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“Should old acquaintance be forgot, and never brought to mind?” Many of us sang or mouthed these opening words of the Robbie Burns poem and song, Auld Lang Syne, to ring in the new year. Since it was penned in 1788, the poem has been a call to remember old friends, and it serves as a timely reminder that we also need to be mindful about long-neglected professional contacts.

Throughout the year, many of us catch ourselves saying, “I really should reconnect with that person,” as we see or hear a familiar name in the news, in social media, or in conversation with others. Like a lot of the things we say we should do – we don’t. That needs to change, so let’s make 2019 the Year of Reconnecting (guilt-free version).

Reconnecting is about rebuilding or maintaining an existing relationship, not asking for something immediate. The new year is a great time to do this, as it provides a mutual touch point that has meaning to everyone involved. What has been happening in your respective professional lives of late, and what is new and exciting to come? We do not need to overthink the intent or the supposed outcome. We also should not worry about what others will think and we don’t need to be fearful of rejection. We simply reconnect because it is important.

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As social creatures, we humans need each other. No matter how much at the top of your game you may feel, it means little unless you have people around that support and encourage you to believe in yourself and aspire to be more. Many of the people we’re talking about reconnecting with are former colleagues whom you worked closely with during the early part of your career but have since drifted away. Or maybe they’re special champions who helped you define your career path at some point, and who continue to be role models for you.

Take a few moments to reflect on people who have popped into mind throughout the past year. If you have a LinkedIn account (and most of us should), that’s a great place to start. Pick out a dozen or so people whom you’d really like to connect with again and make it your goal to see one a month throughout the year. The goal is to authentically rebuild connections or maintain them, not rack up a massive coffee bill.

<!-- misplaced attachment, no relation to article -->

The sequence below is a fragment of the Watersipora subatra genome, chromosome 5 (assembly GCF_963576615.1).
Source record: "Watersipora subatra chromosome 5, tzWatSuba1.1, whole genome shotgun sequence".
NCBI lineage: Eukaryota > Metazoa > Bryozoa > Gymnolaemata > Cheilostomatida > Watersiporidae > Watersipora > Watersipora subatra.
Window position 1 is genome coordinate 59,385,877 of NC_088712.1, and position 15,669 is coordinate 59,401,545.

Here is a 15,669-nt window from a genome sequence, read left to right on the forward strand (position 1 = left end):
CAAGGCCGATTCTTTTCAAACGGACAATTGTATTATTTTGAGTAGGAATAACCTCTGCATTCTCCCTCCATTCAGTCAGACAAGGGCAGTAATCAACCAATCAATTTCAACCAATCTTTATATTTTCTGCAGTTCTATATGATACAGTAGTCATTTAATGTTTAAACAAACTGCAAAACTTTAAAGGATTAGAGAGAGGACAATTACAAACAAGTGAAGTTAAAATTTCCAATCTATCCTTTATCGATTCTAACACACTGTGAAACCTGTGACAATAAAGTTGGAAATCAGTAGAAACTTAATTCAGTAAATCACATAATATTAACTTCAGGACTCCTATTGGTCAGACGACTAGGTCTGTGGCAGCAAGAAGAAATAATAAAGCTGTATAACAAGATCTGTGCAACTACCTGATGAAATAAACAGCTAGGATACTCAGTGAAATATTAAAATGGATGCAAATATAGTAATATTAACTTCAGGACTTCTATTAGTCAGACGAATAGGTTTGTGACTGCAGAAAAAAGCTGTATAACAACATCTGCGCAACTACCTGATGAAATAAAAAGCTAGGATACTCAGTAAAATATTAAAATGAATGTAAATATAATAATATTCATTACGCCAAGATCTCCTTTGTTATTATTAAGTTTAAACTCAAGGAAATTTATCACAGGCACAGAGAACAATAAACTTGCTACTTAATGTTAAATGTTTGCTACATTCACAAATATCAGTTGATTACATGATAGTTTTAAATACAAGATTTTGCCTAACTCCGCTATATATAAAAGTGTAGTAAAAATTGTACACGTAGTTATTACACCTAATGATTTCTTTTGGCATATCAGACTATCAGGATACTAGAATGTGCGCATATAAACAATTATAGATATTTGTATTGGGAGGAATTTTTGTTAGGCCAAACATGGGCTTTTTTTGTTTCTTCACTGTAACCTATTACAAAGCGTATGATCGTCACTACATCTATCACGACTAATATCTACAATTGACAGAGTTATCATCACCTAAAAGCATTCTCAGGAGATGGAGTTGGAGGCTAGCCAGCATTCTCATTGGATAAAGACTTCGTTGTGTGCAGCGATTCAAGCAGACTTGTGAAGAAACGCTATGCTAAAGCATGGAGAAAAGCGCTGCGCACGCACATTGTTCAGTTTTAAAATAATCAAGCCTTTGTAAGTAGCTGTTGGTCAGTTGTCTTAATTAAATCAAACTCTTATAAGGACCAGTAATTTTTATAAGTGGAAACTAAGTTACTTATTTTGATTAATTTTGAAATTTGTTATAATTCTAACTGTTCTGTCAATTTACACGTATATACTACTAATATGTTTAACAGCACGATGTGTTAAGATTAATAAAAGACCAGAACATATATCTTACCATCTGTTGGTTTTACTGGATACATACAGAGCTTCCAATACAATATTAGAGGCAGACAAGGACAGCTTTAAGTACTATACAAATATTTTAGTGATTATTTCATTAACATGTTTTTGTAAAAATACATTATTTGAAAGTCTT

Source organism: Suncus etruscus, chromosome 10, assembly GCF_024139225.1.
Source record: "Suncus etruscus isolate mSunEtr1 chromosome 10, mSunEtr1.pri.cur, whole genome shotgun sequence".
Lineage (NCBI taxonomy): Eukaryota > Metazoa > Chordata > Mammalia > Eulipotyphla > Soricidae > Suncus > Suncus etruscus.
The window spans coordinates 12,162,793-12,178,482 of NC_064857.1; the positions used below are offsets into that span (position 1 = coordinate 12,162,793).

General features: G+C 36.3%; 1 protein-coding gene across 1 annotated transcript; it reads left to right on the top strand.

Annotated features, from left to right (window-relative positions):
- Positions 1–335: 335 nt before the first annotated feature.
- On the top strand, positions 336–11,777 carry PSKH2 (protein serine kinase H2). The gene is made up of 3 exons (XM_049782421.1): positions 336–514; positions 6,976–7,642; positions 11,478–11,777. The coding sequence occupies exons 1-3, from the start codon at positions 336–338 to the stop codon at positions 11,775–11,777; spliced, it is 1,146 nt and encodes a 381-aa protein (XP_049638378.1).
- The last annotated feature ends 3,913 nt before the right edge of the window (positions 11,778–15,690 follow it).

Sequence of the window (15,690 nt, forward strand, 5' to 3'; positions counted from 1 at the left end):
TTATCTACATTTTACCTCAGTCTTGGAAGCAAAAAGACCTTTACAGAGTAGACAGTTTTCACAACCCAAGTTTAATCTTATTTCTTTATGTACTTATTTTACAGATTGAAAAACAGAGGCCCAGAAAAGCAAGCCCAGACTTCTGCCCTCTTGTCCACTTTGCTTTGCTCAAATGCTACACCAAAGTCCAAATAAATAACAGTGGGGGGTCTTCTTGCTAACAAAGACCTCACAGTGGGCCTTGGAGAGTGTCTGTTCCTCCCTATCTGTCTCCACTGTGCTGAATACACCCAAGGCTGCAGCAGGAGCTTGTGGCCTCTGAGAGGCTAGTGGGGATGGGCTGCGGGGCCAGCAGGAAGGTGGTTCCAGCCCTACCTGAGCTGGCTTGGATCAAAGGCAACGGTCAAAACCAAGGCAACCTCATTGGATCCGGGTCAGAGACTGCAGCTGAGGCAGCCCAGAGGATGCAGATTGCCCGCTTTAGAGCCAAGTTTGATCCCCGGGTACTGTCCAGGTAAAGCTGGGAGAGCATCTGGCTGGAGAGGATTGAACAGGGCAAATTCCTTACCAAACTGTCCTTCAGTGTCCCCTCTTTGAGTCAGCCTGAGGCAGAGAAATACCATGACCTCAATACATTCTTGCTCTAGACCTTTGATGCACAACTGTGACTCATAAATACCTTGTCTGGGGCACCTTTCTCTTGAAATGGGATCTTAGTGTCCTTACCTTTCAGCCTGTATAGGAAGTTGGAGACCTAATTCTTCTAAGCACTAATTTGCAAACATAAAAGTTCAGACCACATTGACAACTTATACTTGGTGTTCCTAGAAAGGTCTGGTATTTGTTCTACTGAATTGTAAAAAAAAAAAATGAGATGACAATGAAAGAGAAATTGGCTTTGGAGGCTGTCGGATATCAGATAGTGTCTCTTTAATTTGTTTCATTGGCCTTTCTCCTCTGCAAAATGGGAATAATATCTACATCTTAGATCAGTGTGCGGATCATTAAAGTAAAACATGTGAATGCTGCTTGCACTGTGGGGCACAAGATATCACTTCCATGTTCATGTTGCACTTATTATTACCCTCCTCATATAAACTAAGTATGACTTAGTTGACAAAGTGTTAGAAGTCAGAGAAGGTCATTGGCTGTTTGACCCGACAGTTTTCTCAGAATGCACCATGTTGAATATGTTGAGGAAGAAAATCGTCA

Send them a short message or calendar invite to reconnect in the coming few weeks. Set a timeline, as you don’t want to leave it until “some day.” The message should be short and simple, such as: “I was thinking about you or heard your name in conversation the other day, and wanted to take the opportunity to reconnect in person. How about meeting for coffee in the next couple of weeks?” Suggest some dates that might work for you and keep on it until you’ve set a time to meet.

From there, enjoy the conversation. Remember that this is not about a specific ask (unless it needs to be), but about catching up and looking forward. What has your colleague been doing, and what can you learn from that in terms of your own professional journey? If you’re in common industries or roles, what are some trends they’re seeing that might affect you also?

For those on the receiving end, remember that relationship-building is a two-way street. Reconnecting takes some courage and effort, so all of us should make a commitment to receive, recognize and nurture the efforts of others to do so. Return that phone call promptly or respond to that e-mail the minute you see it – letting the other person know you have their attention and want to reconnect without any expectation or forgone conclusion.

The common excuse is that all this takes time, and there is no time to spare. Let’s face it: We all have time and it is a choice on how we spend it. Spend yours by rebuilding those meaningful connections and enjoy the “cup o’ kindness” that comes with doing so.

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